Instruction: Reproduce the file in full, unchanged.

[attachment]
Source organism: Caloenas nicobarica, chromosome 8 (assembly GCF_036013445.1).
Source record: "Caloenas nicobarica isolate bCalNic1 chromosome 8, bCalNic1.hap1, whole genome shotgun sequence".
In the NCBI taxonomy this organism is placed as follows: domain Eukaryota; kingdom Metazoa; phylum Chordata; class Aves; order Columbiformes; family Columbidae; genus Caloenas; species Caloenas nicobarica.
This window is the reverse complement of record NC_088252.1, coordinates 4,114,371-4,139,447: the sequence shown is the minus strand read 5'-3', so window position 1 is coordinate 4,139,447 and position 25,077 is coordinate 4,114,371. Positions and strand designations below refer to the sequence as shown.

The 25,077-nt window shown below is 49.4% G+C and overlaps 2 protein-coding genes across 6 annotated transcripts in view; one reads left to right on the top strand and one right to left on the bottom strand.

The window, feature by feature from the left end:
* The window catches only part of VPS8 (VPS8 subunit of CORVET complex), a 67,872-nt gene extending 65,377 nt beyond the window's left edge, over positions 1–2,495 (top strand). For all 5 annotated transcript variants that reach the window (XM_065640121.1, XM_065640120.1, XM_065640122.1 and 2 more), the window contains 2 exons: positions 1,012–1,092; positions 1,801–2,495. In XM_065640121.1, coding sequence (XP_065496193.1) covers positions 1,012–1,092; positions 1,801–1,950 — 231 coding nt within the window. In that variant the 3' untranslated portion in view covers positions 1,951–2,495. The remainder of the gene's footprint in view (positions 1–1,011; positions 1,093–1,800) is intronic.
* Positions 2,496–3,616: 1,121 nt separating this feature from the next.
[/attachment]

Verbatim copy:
Source organism: Caloenas nicobarica, chromosome 8 (assembly GCF_036013445.1).
Source record: "Caloenas nicobarica isolate bCalNic1 chromosome 8, bCalNic1.hap1, whole genome shotgun sequence".
In the NCBI taxonomy this organism is placed as follows: domain Eukaryota; kingdom Metazoa; phylum Chordata; class Aves; order Columbiformes; family Columbidae; genus Caloenas; species Caloenas nicobarica.
This window is the reverse complement of record NC_088252.1, coordinates 4,114,371-4,139,447: the sequence shown is the minus strand read 5'-3', so window position 1 is coordinate 4,139,447 and position 25,077 is coordinate 4,114,371. Positions and strand designations below refer to the sequence as shown.

The 25,077-nt window shown below is 49.4% G+C and overlaps 2 protein-coding genes across 6 annotated transcripts in view; one reads left to right on the top strand and one right to left on the bottom strand.

The window, feature by feature from the left end:
* The window catches only part of VPS8 (VPS8 subunit of CORVET complex), a 67,872-nt gene extending 65,377 nt beyond the window's left edge, over positions 1–2,495 (top strand). For all 5 annotated transcript variants that reach the window (XM_065640121.1, XM_065640120.1, XM_065640122.1 and 2 more), the window contains 2 exons: positions 1,012–1,092; positions 1,801–2,495. In XM_065640121.1, coding sequence (XP_065496193.1) covers positions 1,012–1,092; positions 1,801–1,950 — 231 coding nt within the window. In that variant the 3' untranslated portion in view covers positions 1,951–2,495. The remainder of the gene's footprint in view (positions 1–1,011; positions 1,093–1,800) is intronic.
* Positions 2,496–3,616: 1,121 nt separating this feature from the next.